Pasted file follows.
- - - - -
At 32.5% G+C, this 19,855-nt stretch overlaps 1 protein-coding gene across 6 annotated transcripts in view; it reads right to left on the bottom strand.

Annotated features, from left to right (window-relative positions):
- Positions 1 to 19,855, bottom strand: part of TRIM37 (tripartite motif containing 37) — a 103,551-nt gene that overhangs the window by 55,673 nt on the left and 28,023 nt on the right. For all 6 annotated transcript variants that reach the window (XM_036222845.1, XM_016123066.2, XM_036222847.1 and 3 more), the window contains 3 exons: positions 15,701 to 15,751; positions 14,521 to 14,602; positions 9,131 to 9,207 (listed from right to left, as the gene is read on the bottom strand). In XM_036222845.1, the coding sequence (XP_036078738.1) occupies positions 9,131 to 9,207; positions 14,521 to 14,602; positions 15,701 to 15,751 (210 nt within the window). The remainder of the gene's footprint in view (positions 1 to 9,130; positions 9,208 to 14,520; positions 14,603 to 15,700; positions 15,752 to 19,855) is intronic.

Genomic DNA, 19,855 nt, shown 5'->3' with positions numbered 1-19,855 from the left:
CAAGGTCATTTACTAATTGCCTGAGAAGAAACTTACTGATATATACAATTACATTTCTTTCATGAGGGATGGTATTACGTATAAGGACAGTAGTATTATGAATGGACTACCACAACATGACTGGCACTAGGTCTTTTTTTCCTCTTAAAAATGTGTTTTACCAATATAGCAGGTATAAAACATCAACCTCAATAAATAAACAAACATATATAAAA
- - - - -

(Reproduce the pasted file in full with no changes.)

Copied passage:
At 32.5% G+C, this 19,855-nt stretch overlaps 1 protein-coding gene across 6 annotated transcripts in view; it reads right to left on the bottom strand.

Annotated features, from left to right (window-relative positions):
- Positions 1 to 19,855, bottom strand: part of TRIM37 (tripartite motif containing 37) — a 103,551-nt gene that overhangs the window by 55,673 nt on the left and 28,023 nt on the right. For all 6 annotated transcript variants that reach the window (XM_036222845.1, XM_016123066.2, XM_036222847.1 and 3 more), the window contains 3 exons: positions 15,701 to 15,751; positions 14,521 to 14,602; positions 9,131 to 9,207 (listed from right to left, as the gene is read on the bottom strand). In XM_036222845.1, the coding sequence (XP_036078738.1) occupies positions 9,131 to 9,207; positions 14,521 to 14,602; positions 15,701 to 15,751 (210 nt within the window). The remainder of the gene's footprint in view (positions 1 to 9,130; positions 9,208 to 14,520; positions 14,603 to 15,700; positions 15,752 to 19,855) is intronic.

Genomic DNA, 19,855 nt, shown 5'->3' with positions numbered 1-19,855 from the left:
CAAGGTCATTTACTAATTGCCTGAGAAGAAACTTACTGATATATACAATTACATTTCTTTCATGAGGGATGGTATTACGTATAAGGACAGTAGTATTATGAATGGACTACCACAACATGACTGGCACTAGGTCTTTTTTTCCTCTTAAAAATGTGTTTTACCAATATAGCAGGTATAAAACATCAACCTCAATAAATAAACAAACATATATAAAA